Section 188 of Companies Act, 2013 & AS-18

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Section 188 of Companies Act, 2013 & AS-18

The companies act, 2013 and Accounting Standard-18 (AS-18) are the regulatory structure in the corporate governance and financial reporting. Each one of them is addressing distinct features of corporate conduct. The section 188 of the Companies Act, 2013 is a provision for related party transactions, and helping in the legal landscape for corporate dealings. Meanwhile, the AS-18 is launched by the Institute of Chartered Accountants of India, which aim is to disclosure aspects of related party relationships in financial statements. In the present article, we are doing a comparative analysis of section 188 of Companies Act, 2013 and AS-18.

Table of Content

Brief Note about the Related Party 

Section 188 of the Companies Act, 2013 applicability and related to a related party means to individuals and businesses are closely associated with a company, either it is an ownership, management and importance influence. The recognition and understanding of related parties are vital for maintain integrity and transparency in the transaction of business. This kind of relationship may influence decision making procedure and essentially effect the financial health of a company. 

On the other hand, AS-18 is issued by the Institute of Chartered Accounts of India (ICAI), which an aim is on disclosure aspects of related party relationships and transactions in financial statements.  

Significance features of related parties are:

  • Directors and key managerial personnels are often consider as related parties;
  • Companies are under common control;
  • The close family members are also chosen as the related parties;
  • Associates and joint ventures.

Overview on the Related Party Transactions (RPT)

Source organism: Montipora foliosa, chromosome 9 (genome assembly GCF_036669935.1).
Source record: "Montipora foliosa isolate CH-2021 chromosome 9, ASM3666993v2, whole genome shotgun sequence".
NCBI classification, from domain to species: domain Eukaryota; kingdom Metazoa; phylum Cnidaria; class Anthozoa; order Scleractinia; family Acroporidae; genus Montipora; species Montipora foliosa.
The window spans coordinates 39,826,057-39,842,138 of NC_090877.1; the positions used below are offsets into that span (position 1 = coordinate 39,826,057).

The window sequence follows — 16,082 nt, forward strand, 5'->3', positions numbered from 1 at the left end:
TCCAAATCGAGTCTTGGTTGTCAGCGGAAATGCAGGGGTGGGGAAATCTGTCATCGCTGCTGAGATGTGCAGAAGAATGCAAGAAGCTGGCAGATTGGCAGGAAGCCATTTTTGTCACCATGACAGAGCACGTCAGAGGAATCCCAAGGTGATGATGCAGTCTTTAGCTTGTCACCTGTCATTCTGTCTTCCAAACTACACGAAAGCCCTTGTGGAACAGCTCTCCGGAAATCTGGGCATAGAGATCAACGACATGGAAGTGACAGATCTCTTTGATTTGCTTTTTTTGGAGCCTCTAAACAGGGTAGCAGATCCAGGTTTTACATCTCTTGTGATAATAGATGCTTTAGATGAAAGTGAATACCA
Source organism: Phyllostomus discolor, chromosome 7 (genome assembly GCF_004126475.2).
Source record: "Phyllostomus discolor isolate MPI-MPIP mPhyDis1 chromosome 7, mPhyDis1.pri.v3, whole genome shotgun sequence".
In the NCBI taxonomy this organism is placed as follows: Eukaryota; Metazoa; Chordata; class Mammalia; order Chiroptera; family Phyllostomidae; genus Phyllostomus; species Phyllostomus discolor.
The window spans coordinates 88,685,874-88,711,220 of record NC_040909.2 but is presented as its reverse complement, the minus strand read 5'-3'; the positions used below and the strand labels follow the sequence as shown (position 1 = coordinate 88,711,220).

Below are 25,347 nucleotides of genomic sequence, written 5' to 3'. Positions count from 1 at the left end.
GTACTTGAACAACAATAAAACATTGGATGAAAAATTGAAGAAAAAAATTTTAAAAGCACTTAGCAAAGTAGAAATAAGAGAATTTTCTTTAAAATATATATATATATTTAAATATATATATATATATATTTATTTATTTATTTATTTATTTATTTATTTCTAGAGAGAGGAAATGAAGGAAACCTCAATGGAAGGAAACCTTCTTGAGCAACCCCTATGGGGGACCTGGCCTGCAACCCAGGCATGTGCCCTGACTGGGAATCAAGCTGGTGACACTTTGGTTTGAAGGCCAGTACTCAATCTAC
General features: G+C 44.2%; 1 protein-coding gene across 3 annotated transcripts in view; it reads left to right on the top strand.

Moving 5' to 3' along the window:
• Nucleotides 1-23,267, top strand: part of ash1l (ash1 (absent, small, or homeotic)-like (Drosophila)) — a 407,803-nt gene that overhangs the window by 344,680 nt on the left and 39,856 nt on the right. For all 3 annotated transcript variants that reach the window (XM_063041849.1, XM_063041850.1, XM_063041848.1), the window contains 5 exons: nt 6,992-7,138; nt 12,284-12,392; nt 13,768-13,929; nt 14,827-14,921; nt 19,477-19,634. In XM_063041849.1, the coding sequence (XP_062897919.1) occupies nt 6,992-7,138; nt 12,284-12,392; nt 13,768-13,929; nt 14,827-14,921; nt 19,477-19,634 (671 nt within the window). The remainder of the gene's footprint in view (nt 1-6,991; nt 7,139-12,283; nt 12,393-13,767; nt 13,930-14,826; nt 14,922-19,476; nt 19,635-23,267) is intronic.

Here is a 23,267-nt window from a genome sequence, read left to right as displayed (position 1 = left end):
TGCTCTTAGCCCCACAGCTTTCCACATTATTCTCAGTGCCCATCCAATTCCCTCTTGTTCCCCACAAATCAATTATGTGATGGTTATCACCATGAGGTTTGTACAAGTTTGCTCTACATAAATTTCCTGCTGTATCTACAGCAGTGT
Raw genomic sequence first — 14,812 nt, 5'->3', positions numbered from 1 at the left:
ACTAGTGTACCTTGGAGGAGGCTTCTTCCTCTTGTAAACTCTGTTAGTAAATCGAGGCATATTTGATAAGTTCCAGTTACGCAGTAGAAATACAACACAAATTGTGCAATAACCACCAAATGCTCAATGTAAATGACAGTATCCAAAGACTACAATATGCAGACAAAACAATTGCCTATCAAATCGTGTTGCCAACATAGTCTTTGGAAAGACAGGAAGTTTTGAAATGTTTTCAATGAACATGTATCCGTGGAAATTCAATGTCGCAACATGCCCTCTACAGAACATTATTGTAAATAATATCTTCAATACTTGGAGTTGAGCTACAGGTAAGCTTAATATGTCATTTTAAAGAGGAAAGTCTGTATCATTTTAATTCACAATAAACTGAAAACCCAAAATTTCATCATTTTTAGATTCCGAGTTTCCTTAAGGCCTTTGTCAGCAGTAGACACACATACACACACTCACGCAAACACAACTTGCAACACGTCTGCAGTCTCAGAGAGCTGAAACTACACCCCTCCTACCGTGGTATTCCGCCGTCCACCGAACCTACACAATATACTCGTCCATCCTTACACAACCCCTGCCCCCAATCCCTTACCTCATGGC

Related Party Transactions is RPT, which is significant for the corporate landscape, interactions between a company, and encompassing several financial dealings. These transactions are not inherently irrelevant, need scrutiny as per the potential for conflicts of interest and impact that they can have on corporate governance and financial reporting. 

Related parties are bodies or individuals, which have the capability to influence or be influenced by a company in its decision-making processes. This may include the close family members; key management personnel; and entities are under common control. 

There are certain types of related party transactions:

  • Sales and purchases: It means selling and buying of products, assets, or services between the company and its related parties.
  • Employment Agreement: Benefits, compensation or other arrangements with key management personnel or their close members of family.
  • Financial transactions: Advances, loans, guarantees, or other financial assistance given to or received from related parties.
  • Leasing Arrangements: Rental agreements for equipment or property involving related parties.

As per the provision of section 188 of the companies act, 2013, provides the rules and process governing related party transactions, such as disclosure needs and approval mechanisms. On the other side, the AS-18 issued by accounting standard boards or regulatory bodies, gives guidance on the accounting treatment and disclosure of related party transactions in financial statements.

Significance of Related Party Transactions (RTP)

There is certain significance of related party transactions for companies:

  • Related parties are generally interested in the guarantees of companies, in which the transactions are happened efficiently.
  • As there is existing relationship, the parties are having their confidence and trust about the transactions is improved.
  • Its outcome is to fruitfully negotiates over the terms and conditions of an agreement and contract, which reduces the costs.

Comparative study about the Section 188 of Companies Act, 2013 and AS-18

The comparative analysis of the section 188 of Companies Act, 2013 and AS-18 are:

S. No. Particulars Section 188 of the Companies Act, 2013 AS-18
Mandatory disclosure is needed to be created by the Companies Each contract or arrangement entered by the company should be mentioned in the report of board and shown to shareholders with explanation for entering into some kind of contract and arrangements. This provision is mentioned under section 188 of the Companies Act, 2013. As per AS-18, any transactions occurred between the related parties, parties name and nature of their relationship must be mentioned in the company’s financial statements.